We acknowledge the traditional owners and sovereign custodians of the land on which Collingwood Yards is situated, the Wurundjeri people of the Woiwurrung language group. We extend our respect to their Ancestors and all First Peoples and Elders past, present, and future.

Bookshop by Uro
The shape of things to come: new forms of digital craft in architecture

29 October
Accessible Toilet

David Leggett, Paul Loh, Roland Snooks and Maitiú Ward

Digital tools have dramatically transformed the way we design our buildings. But while computer aided drafting (CAD) and building information modelling (BIM) are industry-wide standards, for the most part construction itself still takes place with tools and that would have been familiar to your average builder at the turn of last century.

Advances in robotics and ‘file-to-factory’ production that were previously the preserve of the aeronautics or advanced manufacturing industries, however, are now finding application in construction-and not just for ‘iconic’ arts and civic buildings, but in private domestic architecture right here in Australia.

As these robot builders begin to make their presence felt, new possibilities are emerging for highly expressive architectural forms beyond the wildest imaginings of even the most accomplished master craftsperson.

In this event, several local architects at the forefront of this burgeoning mode of design and construction present a selection of their recent built work, and discuss what the implications might be for how we understand and interpret architecture.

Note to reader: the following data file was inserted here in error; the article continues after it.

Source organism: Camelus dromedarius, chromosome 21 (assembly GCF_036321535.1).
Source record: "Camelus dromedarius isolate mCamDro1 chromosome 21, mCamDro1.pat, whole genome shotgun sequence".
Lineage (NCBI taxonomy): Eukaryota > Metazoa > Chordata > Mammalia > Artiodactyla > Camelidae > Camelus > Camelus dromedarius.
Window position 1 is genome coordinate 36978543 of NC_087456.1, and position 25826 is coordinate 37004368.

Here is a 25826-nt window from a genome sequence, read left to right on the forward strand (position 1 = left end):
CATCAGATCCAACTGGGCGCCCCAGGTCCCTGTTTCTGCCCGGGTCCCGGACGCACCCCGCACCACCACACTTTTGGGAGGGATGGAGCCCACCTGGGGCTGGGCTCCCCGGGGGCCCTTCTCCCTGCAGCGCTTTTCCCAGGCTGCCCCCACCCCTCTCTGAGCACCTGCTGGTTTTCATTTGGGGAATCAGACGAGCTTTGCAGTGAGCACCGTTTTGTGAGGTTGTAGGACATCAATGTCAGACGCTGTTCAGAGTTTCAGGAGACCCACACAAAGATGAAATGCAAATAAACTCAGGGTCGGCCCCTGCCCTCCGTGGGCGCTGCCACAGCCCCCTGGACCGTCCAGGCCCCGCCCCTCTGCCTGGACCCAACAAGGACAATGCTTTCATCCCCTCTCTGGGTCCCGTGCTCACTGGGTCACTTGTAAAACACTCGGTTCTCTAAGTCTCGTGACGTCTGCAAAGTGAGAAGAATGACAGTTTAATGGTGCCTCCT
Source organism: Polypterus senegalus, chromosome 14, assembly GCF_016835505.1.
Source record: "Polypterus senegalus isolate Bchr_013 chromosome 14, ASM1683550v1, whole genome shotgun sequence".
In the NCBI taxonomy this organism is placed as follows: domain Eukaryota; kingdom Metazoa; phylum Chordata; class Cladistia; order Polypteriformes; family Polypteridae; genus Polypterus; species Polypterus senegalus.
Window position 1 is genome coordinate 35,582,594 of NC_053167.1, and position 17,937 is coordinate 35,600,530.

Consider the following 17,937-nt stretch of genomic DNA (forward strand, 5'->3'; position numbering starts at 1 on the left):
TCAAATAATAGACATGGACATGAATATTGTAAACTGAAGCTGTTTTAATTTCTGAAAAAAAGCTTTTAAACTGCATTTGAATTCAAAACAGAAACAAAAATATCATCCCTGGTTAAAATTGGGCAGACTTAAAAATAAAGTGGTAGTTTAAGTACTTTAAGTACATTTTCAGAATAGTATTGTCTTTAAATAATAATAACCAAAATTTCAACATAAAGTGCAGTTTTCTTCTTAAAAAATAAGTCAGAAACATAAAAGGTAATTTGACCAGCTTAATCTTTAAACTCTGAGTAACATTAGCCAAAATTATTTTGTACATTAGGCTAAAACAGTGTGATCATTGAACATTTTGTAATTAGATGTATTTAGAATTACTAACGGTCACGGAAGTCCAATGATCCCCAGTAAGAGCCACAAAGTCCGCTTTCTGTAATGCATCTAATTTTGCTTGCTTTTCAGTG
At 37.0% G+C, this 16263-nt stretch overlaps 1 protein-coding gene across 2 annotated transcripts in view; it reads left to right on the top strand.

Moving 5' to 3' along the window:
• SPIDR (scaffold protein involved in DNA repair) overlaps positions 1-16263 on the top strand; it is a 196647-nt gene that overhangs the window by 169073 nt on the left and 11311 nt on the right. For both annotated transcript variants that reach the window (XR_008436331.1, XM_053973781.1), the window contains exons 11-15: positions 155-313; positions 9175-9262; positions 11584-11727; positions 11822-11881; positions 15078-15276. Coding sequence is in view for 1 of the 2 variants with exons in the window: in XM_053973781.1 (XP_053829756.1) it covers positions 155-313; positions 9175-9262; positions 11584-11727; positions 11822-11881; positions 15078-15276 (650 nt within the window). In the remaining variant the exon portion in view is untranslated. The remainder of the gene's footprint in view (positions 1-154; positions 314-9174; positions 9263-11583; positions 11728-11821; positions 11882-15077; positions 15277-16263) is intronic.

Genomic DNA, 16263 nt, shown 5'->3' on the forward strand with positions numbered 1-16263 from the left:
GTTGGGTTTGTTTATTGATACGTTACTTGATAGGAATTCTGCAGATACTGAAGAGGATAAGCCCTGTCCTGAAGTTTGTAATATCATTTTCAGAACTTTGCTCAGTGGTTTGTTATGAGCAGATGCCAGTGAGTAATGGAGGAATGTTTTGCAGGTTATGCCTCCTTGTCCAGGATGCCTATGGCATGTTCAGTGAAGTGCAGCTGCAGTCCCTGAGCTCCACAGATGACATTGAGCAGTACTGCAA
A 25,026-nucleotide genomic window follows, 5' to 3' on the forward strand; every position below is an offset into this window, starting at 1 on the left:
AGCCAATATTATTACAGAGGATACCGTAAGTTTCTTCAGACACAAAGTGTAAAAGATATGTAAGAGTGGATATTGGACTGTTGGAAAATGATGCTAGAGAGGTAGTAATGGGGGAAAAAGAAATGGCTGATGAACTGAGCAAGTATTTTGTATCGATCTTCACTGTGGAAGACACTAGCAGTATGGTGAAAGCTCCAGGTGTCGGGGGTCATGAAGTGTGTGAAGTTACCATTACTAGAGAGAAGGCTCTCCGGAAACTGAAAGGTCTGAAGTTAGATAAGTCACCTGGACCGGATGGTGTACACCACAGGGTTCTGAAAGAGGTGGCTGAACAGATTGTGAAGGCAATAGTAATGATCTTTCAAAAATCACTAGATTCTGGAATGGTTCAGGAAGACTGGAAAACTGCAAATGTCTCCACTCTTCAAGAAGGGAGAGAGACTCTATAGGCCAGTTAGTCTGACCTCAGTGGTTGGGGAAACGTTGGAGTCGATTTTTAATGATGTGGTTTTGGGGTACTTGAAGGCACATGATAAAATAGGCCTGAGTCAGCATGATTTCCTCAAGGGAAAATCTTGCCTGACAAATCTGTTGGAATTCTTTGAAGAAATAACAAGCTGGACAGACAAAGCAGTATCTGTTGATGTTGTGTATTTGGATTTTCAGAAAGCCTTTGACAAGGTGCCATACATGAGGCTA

A discussion with several architects at the forefront of digital design technology & the implications on our understanding of architecture & construction.

To be considered:
how might a robot-made building relate to our traditional understanding of craft and the value of ‘the makers mark’?
Where might craftspersonship reside in a predominantly digital process?
Does this new mode of construction and design bring with it an inherent new formal language or ‘tectonic’?
Could a robot have its own form of ‘expression’?
How do these construction techniques change the way we approach architectural design, and might they even detract from its humanity?

Image: Paul Lo


35 Johnston Street
Collingwood Yards
Collingwood, 3066


At level, no-step, access to the courtyard is via entrance 35A Johnston Street and 30A Perry Street. Both paths have sections with even cobblestone paving . You can also gain access to the courtyard from entrances 35B and 35C Johnston Street and 30B Perry Street via the taking the Perry Street Lift to Level UG. Best paths of access are marked on this map.

The central shaded portion of the courtyard is a gravel surface. The surrounding area is paved and wheelchair accessible, however shade and cover is limited.

The closest accessible toilets can be found off the service corridor inside Level UG of the Perry Street Building. These toilets are fitted with grab rails.



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